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Category Archives: Facebook

Counterintuity | More than 30% of ALL businesses advertise on Facebook

More than 30% of ALL businesses advertise on Facebook

By | Digital advertising, Economy, Facebook, Social Marketing | No Comments

If you’re not advertising on Facebook, you’re losing out.

Facebook has more users than China has residents, and that number includes your customers.

According to a recent article on the Denver Business Journal, “About a third of small businesses are starting to use Facebook advertising to promote their businesses.”

Facebook advertising is not some “trendy” tool that coffee shops with $7 lattes and funky e-commerce retailers use as a way to sell to millennials – in fact it hasn’t been anything close to that for a very long time. It’s the go-to tool for news and all things current for many, many people.

This data was collected from a survey SurePayroll conducted of small business owners nationwide. It continued with the observation that “about a quarter are advertising on Google, and roughly between 1 percent and 10 percent are putting dollars toward LinkedIn, Twitter and Instagram.”

Page likes matter, here’s why.

We disagree with one of the findings here, namely that on Facebook, “Page likes don’t matter.” The justification for that statement is quoting statistics that reveal that only 3-4% of the users who “Like” your page will see your organic content and that only 3-4% of those who see your content will actually engage with it.

While that may be true for the entire universe of content on Facebook, that isn’t at all true for relevant, well-designed and well-written content such as what someone well-versed with social media might create for your business (and hopefully that person is you!). The pages that we manage have 3-10x the interactivity that this article outlines, and we would expect the same to be true for any Facebook pages that are, well, treated appropriately. So while spending money on “Likes” in a vacuum is a bad idea, so is doing any single small, isolated marketing thing and expecting it to move mountains.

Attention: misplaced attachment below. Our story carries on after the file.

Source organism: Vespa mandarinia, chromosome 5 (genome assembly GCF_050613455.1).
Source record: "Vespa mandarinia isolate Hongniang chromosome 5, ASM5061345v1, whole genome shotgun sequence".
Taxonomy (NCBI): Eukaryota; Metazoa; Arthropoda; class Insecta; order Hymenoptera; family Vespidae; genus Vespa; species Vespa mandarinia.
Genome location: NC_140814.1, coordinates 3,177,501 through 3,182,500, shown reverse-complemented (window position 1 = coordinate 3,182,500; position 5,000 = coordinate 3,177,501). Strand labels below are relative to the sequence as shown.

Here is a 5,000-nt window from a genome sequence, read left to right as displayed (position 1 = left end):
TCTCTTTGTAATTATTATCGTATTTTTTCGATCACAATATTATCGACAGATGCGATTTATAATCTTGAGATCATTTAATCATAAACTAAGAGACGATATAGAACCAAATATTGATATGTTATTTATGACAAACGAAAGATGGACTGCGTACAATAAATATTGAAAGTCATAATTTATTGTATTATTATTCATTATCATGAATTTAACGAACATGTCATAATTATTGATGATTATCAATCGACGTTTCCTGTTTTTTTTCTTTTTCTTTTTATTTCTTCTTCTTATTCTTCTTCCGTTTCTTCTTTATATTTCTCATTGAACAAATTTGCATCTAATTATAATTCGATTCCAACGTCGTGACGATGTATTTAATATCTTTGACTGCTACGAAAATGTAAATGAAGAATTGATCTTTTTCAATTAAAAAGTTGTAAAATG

In addition, having more “Likes” can help with your Facebook advertising plans, as you can target just those users with sponsored content (that you will know they’re inherently interested in). By utilizing that tool, the number of your “Likes” who see your content can move from 3-4% to 20-50%, or more.

Facebook posts and Facebook advertising are at their most effective when they are a part of a marketing plan and not simply expected to perform on their own.

3 Things We Learned from F8 2016

3 Things We Learned from F8 2016